Army to spend billions on new anti-air missiles

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Army to spend billions on new anti-air missiles
Photo: Meads International/DPA

The Defence Ministry has decided to spend several billion Euros on a next-generation air defence system developed jointly in Europe and the USA, media reported on Monday.


Press agency DPA and public broadcaster ARD reported that the Bundeswehr (German military) would be buying the Medium Extended Air Defence System (MEADS), replacing the current Patriot missile system by 2025.

The project is likely to be the most expensive procurement item in the coming years and is Defence Minister Ursula von der Leyen's biggest outlay since taking up her post.

Christian Democratic Union (CDU) defence spokesman Henning Otto said that the system would "close an important capability gap for the protection of our country and our soldiers on deployment."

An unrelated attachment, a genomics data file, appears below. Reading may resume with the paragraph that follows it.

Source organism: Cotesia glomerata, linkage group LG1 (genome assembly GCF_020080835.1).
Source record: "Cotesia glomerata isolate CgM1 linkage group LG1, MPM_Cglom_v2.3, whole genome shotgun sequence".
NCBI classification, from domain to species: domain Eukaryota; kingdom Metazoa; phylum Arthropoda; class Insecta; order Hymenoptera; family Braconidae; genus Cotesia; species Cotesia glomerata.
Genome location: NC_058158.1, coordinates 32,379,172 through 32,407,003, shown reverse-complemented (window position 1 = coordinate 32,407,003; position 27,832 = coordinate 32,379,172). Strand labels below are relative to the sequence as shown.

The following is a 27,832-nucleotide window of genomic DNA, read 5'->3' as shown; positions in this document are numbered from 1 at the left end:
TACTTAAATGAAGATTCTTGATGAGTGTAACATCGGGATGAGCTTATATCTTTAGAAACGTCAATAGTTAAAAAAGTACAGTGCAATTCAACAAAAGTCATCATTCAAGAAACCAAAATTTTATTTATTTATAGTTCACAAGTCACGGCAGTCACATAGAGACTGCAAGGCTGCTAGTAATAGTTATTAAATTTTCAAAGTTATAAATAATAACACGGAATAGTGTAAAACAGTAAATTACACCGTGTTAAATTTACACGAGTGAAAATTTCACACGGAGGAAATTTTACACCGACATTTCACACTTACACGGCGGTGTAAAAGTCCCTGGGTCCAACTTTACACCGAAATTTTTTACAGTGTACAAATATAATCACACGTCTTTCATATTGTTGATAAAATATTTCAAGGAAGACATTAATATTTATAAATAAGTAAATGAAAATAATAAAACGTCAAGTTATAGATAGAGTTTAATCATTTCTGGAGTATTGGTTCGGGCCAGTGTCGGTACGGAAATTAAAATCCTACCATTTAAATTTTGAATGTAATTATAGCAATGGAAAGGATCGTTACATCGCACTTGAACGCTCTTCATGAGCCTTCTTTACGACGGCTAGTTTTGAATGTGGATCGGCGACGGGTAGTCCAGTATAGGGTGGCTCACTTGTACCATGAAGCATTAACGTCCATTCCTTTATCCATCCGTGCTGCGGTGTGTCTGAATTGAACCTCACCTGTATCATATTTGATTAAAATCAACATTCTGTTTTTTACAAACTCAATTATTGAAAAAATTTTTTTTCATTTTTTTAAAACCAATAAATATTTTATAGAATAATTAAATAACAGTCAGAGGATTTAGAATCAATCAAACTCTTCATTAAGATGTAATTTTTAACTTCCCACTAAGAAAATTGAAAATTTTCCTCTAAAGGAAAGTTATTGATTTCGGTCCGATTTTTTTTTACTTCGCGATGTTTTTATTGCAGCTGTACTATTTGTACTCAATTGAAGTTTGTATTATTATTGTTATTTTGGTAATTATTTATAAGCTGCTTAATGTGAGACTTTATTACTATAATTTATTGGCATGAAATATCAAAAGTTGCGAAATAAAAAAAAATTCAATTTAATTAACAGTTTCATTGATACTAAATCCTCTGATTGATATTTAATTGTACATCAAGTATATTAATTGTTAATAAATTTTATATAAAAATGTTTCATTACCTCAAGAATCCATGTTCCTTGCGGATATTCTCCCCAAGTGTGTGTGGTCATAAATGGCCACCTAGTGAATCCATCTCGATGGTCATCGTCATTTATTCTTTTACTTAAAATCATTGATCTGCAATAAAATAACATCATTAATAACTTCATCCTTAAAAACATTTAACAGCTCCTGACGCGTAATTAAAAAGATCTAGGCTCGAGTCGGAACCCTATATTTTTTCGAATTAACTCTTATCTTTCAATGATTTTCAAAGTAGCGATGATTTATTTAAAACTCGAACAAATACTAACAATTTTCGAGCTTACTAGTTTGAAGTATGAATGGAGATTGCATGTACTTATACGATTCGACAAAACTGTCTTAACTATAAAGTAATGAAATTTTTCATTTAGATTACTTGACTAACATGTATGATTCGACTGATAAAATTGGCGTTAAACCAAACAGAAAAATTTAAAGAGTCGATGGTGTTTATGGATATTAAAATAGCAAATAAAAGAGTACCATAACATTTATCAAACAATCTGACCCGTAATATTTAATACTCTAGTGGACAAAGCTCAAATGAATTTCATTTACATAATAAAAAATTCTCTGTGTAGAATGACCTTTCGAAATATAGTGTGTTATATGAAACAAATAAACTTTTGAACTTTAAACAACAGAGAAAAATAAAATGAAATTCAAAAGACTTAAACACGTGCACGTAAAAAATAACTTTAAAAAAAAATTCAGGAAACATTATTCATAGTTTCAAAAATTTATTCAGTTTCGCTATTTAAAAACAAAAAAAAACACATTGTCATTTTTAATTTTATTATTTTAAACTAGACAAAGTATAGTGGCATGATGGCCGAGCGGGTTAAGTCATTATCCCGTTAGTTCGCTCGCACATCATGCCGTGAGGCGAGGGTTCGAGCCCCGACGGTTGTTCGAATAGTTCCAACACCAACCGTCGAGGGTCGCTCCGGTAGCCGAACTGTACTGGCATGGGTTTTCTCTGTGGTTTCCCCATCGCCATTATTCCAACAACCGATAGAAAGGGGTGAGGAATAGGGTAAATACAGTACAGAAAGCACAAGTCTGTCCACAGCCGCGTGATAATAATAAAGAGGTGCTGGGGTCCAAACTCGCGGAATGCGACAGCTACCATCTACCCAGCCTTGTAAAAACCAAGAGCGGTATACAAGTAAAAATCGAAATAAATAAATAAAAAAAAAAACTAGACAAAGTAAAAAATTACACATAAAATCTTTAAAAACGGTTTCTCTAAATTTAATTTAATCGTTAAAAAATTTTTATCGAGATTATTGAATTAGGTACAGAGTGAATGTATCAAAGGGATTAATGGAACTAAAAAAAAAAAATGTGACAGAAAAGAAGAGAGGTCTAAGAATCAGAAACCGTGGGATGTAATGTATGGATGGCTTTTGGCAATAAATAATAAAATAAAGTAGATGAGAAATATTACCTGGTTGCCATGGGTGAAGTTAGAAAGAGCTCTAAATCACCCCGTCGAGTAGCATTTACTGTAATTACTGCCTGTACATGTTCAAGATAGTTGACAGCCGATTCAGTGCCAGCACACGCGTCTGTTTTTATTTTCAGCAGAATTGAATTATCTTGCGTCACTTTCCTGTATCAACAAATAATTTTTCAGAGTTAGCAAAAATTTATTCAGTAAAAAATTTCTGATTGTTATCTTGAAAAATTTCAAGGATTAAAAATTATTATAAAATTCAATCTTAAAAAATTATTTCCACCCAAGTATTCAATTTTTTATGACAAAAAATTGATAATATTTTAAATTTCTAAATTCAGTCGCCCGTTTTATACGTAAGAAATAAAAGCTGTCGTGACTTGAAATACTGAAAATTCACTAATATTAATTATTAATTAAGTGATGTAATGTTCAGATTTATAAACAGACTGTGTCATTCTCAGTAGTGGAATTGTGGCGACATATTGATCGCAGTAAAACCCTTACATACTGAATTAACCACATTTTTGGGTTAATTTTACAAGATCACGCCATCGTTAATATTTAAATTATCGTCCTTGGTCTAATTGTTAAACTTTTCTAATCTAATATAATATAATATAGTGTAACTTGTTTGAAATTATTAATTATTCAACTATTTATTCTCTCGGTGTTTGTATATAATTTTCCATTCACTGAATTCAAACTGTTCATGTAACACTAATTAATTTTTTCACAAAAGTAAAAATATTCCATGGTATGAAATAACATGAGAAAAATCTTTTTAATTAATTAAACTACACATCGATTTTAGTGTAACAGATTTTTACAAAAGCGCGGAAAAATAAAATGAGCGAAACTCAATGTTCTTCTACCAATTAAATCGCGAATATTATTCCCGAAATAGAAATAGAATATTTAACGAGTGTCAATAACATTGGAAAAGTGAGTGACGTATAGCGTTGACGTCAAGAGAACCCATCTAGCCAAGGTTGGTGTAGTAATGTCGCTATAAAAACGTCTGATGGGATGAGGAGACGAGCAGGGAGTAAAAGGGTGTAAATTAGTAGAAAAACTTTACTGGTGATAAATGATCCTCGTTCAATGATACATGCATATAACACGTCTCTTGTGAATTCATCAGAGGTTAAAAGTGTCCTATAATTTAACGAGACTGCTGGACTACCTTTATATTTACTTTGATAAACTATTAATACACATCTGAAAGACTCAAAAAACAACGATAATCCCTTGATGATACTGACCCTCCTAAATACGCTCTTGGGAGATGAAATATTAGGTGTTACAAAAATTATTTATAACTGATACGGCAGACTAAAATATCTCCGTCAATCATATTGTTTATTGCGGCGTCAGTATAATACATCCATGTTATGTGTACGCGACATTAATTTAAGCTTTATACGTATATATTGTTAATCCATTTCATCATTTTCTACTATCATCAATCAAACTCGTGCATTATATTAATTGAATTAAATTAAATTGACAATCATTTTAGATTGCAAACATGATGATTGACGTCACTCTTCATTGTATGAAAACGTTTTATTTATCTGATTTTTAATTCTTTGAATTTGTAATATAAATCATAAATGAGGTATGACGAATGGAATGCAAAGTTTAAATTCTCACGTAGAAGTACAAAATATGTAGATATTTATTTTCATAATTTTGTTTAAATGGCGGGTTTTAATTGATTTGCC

Von der Leyen has made reforming military procurement one of the main aims of her tenure.

Bundeswehr troops have been plagued with equipment shortages and breakdowns for years as successive governments have failed to address procurement problems and watched costs of headline projects spiral out of control.

The MEADS contract, with new clauses to protect the government from increased costs in case of delays and problems, will be the first big test of von der Leyen's success.

MEADS was developed by branches of MDBA missile systems in Germany and Italy as well as Lockheed Martin in the USA and is designed to defend against attacks by aircraft and missiles.

Each unit consists of a radar system, a launch ramp and a command post. The army is expected to buy between eight and ten units.

Around €4 billion has already been spent on the project, including €1 billion of German public money.

Equipping the Bundeswehr with the new missiles is expected to cost a further €2-3 billion.

SEE ALSO: Revealed: Germany's military feet of clay




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